The Tunisian parliament on Wednesday, September 2, voted to approve the new government of prime minister-designate Hichem Mechichi. The new government will be the third to take office since the October 2019 elections. The vote of confidence in the parliament ended with 134 votes in favor of the new government and 67 against. The vote was preceded by 11 hours of intense debate between the lawmakers, many of whom expressed their reservations and disagreements with the new government. However, most of them voted in the government to maintain political stability and to avoid an early election.
Tunisia is facing an economic crisis which has majorly contributed to the political crisis. The people of Tunisia, led by trade unions such as the Tunisian Trade Union Confederation (UGTT), have staged a number of protests in the past few months against the mishandling of the economy and the rising unemployment. The protests were especially strong in the southern part of the country, specifically in the Tataouine governorate. The protests were met with heavy repression by the police.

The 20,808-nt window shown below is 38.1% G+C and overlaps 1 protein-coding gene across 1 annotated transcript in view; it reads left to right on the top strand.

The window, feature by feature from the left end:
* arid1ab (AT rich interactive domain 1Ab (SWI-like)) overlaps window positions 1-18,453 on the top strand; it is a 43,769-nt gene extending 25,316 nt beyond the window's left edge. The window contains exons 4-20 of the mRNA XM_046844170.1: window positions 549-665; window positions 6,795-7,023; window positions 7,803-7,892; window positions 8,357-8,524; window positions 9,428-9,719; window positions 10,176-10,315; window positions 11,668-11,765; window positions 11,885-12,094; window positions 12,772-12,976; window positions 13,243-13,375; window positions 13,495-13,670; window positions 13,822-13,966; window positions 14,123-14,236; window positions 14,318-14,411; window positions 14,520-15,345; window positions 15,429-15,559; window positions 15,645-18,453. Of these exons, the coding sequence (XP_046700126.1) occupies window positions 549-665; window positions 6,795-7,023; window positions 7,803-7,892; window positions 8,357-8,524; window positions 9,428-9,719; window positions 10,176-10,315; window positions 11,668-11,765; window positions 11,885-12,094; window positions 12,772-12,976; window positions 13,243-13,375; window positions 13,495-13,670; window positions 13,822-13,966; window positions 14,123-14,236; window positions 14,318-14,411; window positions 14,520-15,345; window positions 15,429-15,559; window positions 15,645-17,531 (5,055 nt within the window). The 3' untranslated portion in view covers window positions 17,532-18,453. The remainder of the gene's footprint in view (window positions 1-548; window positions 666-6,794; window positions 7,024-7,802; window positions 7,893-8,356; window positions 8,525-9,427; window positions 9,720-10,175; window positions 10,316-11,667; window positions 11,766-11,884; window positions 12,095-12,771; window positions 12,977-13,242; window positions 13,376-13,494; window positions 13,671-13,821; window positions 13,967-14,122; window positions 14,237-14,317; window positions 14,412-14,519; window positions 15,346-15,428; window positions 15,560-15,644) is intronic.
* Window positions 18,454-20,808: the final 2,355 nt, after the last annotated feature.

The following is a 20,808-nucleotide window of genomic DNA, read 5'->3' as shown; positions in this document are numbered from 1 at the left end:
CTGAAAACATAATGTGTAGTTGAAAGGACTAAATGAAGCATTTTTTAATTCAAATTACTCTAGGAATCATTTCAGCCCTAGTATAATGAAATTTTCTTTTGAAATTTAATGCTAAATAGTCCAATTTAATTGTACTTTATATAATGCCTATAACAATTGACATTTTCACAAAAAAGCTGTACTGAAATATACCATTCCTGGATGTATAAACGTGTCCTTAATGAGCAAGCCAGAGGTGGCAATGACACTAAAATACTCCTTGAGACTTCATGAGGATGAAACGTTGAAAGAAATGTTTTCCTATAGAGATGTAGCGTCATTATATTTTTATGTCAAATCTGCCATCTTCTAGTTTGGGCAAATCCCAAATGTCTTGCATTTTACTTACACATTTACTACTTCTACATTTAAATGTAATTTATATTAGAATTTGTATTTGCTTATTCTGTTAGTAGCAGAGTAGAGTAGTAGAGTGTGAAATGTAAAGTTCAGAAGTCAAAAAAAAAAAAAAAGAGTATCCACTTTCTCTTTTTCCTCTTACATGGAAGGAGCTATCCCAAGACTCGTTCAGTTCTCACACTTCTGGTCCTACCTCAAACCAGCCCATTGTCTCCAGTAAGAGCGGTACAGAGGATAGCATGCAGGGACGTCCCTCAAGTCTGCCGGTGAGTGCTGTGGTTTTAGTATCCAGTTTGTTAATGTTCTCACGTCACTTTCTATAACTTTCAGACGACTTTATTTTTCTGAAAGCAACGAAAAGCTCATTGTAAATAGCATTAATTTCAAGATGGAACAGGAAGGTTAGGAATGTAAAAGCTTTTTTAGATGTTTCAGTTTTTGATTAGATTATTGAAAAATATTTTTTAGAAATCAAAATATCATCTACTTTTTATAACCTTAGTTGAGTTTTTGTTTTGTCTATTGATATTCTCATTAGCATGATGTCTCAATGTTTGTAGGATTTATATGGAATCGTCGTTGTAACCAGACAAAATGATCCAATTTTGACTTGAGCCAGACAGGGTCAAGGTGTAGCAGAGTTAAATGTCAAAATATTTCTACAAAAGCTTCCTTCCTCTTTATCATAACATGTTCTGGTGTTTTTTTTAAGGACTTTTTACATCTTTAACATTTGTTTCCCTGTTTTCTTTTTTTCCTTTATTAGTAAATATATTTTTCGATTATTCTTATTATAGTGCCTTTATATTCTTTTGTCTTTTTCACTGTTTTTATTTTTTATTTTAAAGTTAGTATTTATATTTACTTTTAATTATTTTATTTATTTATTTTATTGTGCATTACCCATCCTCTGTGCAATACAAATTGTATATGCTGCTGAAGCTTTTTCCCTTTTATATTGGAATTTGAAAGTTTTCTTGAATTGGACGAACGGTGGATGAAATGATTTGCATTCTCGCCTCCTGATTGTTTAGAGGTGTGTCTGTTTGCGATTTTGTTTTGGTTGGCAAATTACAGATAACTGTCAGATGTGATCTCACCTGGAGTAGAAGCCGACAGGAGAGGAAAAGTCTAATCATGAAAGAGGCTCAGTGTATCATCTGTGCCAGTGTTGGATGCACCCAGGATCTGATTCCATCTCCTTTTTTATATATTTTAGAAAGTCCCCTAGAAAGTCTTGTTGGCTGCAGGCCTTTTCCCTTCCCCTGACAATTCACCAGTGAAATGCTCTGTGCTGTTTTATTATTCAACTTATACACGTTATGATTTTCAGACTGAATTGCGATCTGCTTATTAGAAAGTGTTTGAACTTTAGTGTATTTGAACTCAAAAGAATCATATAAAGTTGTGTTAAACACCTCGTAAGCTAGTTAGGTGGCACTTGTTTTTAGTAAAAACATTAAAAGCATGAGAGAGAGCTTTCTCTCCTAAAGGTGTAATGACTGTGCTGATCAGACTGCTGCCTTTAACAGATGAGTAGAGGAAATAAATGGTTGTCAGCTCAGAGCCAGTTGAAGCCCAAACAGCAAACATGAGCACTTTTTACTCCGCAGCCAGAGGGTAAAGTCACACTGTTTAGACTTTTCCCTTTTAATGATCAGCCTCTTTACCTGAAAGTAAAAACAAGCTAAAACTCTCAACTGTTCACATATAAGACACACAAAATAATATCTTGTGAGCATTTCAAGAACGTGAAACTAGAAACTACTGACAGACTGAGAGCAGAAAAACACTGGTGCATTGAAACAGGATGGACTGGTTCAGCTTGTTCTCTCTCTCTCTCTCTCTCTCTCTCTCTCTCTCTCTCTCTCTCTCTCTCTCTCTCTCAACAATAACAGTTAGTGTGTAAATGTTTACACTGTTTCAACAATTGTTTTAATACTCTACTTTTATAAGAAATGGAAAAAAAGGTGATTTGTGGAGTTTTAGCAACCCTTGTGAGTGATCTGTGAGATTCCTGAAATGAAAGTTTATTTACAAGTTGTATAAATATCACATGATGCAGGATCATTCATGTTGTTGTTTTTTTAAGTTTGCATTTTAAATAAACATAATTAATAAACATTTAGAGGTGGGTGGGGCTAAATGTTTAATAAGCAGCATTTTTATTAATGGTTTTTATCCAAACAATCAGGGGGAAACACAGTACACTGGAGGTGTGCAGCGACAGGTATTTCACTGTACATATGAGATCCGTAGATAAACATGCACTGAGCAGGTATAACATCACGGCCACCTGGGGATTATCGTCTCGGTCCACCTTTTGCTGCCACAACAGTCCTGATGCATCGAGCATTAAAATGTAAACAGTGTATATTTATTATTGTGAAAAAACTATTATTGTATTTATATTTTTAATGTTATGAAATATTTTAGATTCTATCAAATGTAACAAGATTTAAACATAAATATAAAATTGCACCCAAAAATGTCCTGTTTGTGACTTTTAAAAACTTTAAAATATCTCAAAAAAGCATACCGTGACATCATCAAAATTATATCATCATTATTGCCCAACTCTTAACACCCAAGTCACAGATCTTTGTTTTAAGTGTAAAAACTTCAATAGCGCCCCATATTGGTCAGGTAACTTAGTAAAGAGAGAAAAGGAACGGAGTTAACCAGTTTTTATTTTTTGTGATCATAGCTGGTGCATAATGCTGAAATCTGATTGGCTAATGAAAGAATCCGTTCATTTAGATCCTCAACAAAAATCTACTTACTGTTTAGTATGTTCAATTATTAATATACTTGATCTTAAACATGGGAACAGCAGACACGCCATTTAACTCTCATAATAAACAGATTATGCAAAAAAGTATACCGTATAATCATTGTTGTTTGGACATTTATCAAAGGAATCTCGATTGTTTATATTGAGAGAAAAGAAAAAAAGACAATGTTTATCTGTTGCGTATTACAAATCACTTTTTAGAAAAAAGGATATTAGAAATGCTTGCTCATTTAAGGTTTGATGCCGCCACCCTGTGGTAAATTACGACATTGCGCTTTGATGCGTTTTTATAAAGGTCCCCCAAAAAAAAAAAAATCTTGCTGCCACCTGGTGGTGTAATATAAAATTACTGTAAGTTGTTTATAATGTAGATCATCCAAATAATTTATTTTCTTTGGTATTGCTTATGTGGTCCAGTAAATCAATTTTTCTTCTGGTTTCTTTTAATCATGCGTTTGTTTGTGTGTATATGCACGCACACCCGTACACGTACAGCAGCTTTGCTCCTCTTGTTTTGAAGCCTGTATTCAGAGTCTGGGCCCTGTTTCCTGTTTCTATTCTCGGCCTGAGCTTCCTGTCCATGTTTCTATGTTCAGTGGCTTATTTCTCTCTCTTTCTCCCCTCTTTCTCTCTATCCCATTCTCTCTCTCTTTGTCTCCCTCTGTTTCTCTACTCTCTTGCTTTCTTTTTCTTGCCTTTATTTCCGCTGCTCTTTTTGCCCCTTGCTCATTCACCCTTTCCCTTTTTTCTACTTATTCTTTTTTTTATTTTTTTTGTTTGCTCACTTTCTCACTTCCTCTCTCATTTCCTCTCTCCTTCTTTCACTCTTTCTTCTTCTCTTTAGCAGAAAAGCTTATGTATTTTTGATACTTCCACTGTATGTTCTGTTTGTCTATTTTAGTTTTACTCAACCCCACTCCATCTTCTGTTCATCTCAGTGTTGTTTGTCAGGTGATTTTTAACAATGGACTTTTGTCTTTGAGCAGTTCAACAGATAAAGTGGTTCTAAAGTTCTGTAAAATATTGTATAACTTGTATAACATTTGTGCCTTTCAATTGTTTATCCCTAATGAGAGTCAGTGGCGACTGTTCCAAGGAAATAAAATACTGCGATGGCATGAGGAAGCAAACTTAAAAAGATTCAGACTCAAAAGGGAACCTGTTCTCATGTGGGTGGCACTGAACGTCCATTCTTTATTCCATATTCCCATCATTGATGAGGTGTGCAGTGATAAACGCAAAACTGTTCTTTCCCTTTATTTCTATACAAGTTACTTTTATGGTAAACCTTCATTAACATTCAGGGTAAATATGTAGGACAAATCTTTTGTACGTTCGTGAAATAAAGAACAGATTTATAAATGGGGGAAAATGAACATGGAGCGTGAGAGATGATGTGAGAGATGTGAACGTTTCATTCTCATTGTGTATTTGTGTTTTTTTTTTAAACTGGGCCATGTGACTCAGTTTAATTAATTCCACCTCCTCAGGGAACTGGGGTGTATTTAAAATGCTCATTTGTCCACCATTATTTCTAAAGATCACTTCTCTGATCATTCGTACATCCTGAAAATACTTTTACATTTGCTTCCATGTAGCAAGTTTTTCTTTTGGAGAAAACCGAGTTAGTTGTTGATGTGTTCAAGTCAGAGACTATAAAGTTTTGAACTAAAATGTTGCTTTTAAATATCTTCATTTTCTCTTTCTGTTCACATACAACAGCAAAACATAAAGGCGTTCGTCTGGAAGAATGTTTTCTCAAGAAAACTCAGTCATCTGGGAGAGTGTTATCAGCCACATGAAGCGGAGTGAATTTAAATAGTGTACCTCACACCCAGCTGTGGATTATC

The economic situation has also led to the deterioration of essential public services, as well as resulted in the country accumulating a massive financial debt. The economy, which is heavily dependent on tourism, witnessed a 21.6% drop in the second quarter of 2020. The country is also witnessing a rise in the unemployment rate, up from 15% to 18% in the first half of 2020. The COVID-19 pandemic has also contributed to the economic slowdown of the country.
In his speech after his government was confirmed, prime minister Hichem Mechichi said he would start talks with lenders and begin reform programs, including for public companies and subsidies. It is unclear whether these reforms will lead to further austerity measures and layoffs and privatization. One of the first steps that Mechichi has taken as prime minister is to merge the ministries of finance, economy and investment. He has also notably left out most major political factions out of his cabinet, including the largest party in parliament, the Islamist Ennahda party.
The previous government of prime minister Elyes Fakhfakh was in power for only five months when he tendered his resignation over allegations of conflict of interest and corruption.
Since the 2011 Tunisian revolution, which resulted in the overthrow of long time dictator Zine El Abidine Ben Ali, Tunisia has had nine governments. Intense power struggle and ideological conflict between political parties has meant that none of the governments could provide stability.